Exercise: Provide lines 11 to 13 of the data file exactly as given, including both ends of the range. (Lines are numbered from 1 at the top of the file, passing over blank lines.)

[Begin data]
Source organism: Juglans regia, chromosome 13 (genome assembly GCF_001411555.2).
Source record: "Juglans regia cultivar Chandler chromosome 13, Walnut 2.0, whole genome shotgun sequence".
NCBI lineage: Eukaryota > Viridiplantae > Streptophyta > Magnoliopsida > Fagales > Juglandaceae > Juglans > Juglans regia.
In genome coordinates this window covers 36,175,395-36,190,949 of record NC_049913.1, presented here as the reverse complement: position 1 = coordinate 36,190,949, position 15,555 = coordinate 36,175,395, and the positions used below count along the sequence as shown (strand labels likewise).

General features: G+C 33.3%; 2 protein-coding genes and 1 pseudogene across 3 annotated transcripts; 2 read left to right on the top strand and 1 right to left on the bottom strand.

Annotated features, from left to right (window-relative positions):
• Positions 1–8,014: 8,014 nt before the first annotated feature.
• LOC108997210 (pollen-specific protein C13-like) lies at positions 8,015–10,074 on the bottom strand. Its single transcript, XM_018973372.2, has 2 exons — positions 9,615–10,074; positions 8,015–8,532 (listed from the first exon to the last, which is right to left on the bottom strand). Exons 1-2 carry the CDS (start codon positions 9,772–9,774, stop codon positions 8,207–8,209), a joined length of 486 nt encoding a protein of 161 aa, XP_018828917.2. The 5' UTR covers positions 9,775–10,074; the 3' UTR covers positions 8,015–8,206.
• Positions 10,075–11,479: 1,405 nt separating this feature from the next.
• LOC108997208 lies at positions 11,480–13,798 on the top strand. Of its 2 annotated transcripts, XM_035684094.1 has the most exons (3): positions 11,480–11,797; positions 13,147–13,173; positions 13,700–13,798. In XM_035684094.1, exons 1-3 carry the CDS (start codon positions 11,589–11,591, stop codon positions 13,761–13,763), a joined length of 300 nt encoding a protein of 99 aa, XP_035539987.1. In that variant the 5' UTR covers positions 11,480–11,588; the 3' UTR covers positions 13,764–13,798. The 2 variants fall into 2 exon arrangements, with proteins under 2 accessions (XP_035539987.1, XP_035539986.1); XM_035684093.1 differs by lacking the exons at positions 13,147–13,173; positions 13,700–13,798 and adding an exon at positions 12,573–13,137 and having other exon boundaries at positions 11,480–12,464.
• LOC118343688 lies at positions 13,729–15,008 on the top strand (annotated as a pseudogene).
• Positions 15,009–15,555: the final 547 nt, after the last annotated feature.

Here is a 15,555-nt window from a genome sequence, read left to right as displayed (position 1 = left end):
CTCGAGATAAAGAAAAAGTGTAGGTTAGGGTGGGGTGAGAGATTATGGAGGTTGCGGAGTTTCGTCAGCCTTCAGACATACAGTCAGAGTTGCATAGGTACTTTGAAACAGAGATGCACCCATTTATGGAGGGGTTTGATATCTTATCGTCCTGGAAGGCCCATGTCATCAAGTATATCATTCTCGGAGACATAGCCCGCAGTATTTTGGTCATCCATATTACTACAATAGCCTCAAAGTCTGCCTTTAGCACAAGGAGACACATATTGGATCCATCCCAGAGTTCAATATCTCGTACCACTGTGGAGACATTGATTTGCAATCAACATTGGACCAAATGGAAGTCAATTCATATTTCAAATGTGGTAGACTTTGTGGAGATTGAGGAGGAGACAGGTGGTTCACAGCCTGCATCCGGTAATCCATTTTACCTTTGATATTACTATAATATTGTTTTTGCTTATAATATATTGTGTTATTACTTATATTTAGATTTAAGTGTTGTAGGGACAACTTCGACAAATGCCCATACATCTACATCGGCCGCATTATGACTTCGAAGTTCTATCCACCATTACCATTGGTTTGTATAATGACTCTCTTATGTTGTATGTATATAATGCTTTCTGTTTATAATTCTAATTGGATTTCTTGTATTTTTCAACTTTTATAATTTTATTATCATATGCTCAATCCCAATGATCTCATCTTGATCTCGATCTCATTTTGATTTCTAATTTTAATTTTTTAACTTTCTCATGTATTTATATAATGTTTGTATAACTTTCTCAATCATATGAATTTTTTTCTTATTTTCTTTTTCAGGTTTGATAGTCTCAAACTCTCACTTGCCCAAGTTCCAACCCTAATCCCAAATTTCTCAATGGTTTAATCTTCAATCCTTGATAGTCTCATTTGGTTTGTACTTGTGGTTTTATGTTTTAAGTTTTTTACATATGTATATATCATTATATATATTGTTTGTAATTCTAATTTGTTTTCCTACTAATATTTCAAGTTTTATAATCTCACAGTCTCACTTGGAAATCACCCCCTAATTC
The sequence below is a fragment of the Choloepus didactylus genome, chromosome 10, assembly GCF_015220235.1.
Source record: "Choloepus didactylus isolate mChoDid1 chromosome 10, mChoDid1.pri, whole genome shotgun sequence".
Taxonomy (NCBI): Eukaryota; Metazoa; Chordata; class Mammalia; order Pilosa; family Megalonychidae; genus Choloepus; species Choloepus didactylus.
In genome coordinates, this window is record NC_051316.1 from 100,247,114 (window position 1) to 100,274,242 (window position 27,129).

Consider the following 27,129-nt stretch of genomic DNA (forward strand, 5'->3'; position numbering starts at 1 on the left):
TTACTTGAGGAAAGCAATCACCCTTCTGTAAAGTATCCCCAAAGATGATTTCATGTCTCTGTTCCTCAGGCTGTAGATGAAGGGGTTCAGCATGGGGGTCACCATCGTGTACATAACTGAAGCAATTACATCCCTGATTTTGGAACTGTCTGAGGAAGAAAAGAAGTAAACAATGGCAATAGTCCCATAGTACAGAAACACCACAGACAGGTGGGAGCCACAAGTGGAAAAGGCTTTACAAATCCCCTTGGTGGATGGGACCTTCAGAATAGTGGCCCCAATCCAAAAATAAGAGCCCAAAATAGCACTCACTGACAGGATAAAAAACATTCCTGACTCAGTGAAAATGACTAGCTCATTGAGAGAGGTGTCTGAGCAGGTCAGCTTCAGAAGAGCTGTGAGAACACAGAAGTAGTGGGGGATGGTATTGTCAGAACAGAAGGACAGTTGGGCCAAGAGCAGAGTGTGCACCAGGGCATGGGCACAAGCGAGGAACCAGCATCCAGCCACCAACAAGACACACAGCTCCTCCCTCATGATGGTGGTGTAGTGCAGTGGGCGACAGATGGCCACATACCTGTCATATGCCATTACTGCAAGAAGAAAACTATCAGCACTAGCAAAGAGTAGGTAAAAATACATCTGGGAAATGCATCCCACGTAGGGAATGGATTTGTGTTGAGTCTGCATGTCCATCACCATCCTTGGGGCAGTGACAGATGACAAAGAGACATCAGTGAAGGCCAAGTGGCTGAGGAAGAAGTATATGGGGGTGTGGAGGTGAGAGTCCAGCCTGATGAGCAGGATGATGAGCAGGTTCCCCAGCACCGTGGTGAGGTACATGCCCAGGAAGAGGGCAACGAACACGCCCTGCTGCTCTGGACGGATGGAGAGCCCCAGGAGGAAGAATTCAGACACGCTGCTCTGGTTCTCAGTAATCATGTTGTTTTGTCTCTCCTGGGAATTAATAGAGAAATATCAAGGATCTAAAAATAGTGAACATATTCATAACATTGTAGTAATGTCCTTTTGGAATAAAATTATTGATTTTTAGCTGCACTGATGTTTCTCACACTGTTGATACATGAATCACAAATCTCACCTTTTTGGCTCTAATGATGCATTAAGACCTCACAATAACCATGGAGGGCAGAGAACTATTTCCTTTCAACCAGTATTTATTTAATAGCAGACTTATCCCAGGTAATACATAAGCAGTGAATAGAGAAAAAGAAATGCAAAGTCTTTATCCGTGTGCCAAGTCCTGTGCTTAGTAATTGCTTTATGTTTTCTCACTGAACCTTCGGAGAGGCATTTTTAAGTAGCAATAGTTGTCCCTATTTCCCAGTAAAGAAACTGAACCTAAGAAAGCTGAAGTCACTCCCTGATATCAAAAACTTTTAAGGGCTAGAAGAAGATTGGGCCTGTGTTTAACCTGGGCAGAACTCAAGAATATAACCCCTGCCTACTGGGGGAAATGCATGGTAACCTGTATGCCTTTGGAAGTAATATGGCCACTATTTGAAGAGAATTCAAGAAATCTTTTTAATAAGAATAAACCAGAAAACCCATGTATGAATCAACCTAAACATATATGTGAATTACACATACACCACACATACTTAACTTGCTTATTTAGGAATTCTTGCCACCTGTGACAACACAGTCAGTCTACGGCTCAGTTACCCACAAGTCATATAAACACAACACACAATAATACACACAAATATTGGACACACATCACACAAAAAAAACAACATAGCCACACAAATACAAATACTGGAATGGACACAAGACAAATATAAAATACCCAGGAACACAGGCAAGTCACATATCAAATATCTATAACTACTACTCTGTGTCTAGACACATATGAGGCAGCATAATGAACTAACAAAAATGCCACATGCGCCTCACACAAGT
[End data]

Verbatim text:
• LOC118343688 lies at positions 13,729–15,008 on the top strand (annotated as a pseudogene).
• Positions 15,009–15,555: the final 547 nt, after the last annotated feature.

Here is a 15,555-nt window from a genome sequence, read left to right as displayed (position 1 = left end):